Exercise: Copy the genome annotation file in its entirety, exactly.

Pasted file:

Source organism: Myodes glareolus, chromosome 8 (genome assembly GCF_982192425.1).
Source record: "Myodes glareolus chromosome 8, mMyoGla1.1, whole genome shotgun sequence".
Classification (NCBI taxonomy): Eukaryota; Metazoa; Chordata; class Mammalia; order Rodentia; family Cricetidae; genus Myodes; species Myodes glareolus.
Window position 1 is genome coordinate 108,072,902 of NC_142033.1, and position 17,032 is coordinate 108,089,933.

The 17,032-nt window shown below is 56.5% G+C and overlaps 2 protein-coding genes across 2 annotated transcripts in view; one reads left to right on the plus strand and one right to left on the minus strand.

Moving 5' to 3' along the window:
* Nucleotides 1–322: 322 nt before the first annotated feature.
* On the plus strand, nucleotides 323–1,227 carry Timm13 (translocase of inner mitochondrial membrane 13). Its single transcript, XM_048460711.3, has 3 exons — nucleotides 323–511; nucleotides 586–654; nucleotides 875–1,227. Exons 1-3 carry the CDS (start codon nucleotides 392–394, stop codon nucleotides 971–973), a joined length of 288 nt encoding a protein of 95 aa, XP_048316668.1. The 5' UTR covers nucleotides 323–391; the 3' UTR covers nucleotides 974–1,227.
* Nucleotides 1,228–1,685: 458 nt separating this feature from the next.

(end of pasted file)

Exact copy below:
Source organism: Myodes glareolus, chromosome 8 (genome assembly GCF_982192425.1).
Source record: "Myodes glareolus chromosome 8, mMyoGla1.1, whole genome shotgun sequence".
Classification (NCBI taxonomy): Eukaryota; Metazoa; Chordata; class Mammalia; order Rodentia; family Cricetidae; genus Myodes; species Myodes glareolus.
Window position 1 is genome coordinate 108,072,902 of NC_142033.1, and position 17,032 is coordinate 108,089,933.

The 17,032-nt window shown below is 56.5% G+C and overlaps 2 protein-coding genes across 2 annotated transcripts in view; one reads left to right on the plus strand and one right to left on the minus strand.

Moving 5' to 3' along the window:
* Nucleotides 1–322: 322 nt before the first annotated feature.
* On the plus strand, nucleotides 323–1,227 carry Timm13 (translocase of inner mitochondrial membrane 13). Its single transcript, XM_048460711.3, has 3 exons — nucleotides 323–511; nucleotides 586–654; nucleotides 875–1,227. Exons 1-3 carry the CDS (start codon nucleotides 392–394, stop codon nucleotides 971–973), a joined length of 288 nt encoding a protein of 95 aa, XP_048316668.1. The 5' UTR covers nucleotides 323–391; the 3' UTR covers nucleotides 974–1,227.
* Nucleotides 1,228–1,685: 458 nt separating this feature from the next.